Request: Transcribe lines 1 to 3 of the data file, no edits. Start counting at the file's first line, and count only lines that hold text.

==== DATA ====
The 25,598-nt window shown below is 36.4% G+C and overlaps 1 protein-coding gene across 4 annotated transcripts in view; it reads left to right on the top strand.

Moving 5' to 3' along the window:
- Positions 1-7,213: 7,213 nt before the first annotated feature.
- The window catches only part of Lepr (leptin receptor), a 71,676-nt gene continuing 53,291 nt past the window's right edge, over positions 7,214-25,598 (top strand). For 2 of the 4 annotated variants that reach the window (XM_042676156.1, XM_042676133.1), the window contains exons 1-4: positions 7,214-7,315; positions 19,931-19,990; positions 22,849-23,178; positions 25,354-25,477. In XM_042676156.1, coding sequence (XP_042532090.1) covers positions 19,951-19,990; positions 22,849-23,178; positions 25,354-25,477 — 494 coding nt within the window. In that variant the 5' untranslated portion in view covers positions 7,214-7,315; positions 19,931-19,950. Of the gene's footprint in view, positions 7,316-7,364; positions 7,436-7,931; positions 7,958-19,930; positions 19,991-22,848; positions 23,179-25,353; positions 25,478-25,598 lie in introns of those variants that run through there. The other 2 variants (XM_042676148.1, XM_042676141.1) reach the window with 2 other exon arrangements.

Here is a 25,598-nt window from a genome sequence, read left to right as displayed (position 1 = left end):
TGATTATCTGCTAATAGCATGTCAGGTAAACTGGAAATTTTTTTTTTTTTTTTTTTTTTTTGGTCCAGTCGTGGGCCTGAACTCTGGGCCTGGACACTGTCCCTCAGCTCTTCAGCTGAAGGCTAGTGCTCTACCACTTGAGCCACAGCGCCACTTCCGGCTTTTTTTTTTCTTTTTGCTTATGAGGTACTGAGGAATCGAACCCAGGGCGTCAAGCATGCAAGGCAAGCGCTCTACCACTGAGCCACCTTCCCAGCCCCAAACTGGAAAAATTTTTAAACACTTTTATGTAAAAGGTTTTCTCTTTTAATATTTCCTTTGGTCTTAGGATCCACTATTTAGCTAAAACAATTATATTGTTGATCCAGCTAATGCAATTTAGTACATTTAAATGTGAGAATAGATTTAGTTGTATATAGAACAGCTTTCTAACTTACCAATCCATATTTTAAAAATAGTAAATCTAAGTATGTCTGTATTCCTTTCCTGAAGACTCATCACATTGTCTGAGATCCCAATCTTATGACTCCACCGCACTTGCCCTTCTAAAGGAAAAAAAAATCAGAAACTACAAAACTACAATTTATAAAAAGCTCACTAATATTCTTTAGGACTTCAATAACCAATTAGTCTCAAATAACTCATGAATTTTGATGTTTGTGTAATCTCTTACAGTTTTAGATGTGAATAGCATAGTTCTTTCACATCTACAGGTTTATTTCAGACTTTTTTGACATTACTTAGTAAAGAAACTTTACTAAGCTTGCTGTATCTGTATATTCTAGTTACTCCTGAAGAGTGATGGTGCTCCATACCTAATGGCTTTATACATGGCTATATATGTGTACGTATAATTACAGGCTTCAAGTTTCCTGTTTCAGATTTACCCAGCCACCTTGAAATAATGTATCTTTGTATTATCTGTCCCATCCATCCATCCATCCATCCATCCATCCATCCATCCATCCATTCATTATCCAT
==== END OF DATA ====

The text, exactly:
The 25,598-nt window shown below is 36.4% G+C and overlaps 1 protein-coding gene across 4 annotated transcripts in view; it reads left to right on the top strand.

Moving 5' to 3' along the window:
- Positions 1-7,213: 7,213 nt before the first annotated feature.